talking to

on his anniversary of 70 years old

Towards the end of 1997 I became the Secretary of the “Phoenix” Lodge of the NGLR, and the Orator of the Lodge was Professor Irinel Popescu, founding father in the field of top-class medicine. Exactly twenty years ago, the Professor granted me an interview in the “Masonic Forum” Magazine. With people of his calibre, Universal Masonry gained identity and established itself as an elite initiation structure. Irinel Popescu is a builder by calling.

Professor, you recently turned 70 years old – a lifetime dedicated to saving human lives, a lifetime dedicated to study, with countless hours in the operating room. May you be healthy, Professor, and may you bring health to your patients! Many happy returns!
Thank you very much. I wish the very same to you and to all our viewers.

Thank you. As a professor, a member of the Academy, the director of a medical centre and top surgeon, you have a general overview of Romanian medicine and are a voice with undisputable authority and experience. Can you tell us, broadly speaking, what are its strong points and weak points?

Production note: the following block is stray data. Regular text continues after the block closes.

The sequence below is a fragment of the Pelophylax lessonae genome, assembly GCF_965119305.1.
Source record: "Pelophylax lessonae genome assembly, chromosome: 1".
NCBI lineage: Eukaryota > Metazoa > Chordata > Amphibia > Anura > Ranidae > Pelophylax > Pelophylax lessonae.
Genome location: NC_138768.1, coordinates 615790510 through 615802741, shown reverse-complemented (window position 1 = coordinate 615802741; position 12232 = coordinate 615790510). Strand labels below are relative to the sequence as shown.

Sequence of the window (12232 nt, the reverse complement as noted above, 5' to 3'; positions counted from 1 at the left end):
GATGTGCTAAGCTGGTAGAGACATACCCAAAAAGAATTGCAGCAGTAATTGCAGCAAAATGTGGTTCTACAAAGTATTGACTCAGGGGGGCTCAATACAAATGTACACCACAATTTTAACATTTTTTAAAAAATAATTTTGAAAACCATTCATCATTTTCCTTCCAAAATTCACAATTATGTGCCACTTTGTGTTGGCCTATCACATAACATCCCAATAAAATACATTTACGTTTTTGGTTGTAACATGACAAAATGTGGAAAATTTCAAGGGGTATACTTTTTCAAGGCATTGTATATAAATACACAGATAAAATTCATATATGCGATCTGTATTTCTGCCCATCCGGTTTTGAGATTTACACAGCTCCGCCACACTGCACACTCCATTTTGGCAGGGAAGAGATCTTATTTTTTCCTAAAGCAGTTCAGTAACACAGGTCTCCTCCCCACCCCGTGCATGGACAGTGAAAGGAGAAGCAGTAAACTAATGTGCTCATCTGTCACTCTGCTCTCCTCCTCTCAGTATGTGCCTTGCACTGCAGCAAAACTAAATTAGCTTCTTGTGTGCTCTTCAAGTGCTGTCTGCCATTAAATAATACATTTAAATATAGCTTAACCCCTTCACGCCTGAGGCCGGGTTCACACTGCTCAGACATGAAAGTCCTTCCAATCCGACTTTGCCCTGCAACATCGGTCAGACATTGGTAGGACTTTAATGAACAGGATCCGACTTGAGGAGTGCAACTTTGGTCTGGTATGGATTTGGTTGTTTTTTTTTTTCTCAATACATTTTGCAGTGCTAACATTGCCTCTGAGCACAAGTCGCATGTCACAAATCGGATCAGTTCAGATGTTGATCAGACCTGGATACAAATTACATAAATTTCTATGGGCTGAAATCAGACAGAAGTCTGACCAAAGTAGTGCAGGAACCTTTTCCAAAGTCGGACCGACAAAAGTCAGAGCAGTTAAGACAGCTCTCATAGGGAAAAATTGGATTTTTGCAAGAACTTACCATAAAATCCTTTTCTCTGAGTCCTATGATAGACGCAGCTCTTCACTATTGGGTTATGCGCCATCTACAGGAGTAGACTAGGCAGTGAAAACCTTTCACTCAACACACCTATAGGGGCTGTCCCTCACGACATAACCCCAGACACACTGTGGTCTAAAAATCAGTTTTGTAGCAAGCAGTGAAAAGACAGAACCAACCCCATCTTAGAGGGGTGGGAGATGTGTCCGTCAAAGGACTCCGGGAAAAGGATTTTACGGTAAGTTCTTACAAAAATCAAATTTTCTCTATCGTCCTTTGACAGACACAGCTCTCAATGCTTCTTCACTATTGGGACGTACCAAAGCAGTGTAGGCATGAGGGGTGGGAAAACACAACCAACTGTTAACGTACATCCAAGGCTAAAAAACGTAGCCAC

With your permission, I would start with a quip that might be a bit inappropriate, but I have no reservations in saying it. I heard from an old radiologist who’d been an athlete in his youth. He would tell us about the famous football player Petschovschi, who before every game would tell the owners: “I know how to play football worth 500 lei and I know how play worth 2000 lei”. So medicine is a sector, like many others – maybe even more so –, dependant upon budget. The budget in Romania is as you know it, that is, by comparison, among the last in the EU. So we can’t have too high demands. Under these circumstances, there are, however, some strong points coming from several factors. One of them is tradition. Romanians have had a tradition of the medical school since the 19th century, with professors who’d studied in Paris and returned to do great deeds – not all of them succeeded, but that’s ­another story. Another one is a certain professional ego. I know plenty of professionals who, despite the conditions, sometimes against all odds directly concerning them, and with many sacrifices, really wanted to do something. Some of them actually did. That is why Romanian medicine still responds promptly, and in good fashion, to a desire stemming, maybe, from local mentalities: in the subconscious of the Romanian patient there is the conviction that they must be solved very quickly. The idea of a waiting list is common in Canada and other countries, sometimes the waiting takes months, maybe even a year. The Romanian patient doesn’t have patience, they need to be solved quickly. I would say that the majority of them indeed are solved quickly, to the limit of the Romanian system’s ability to do so. Most of them are solved well.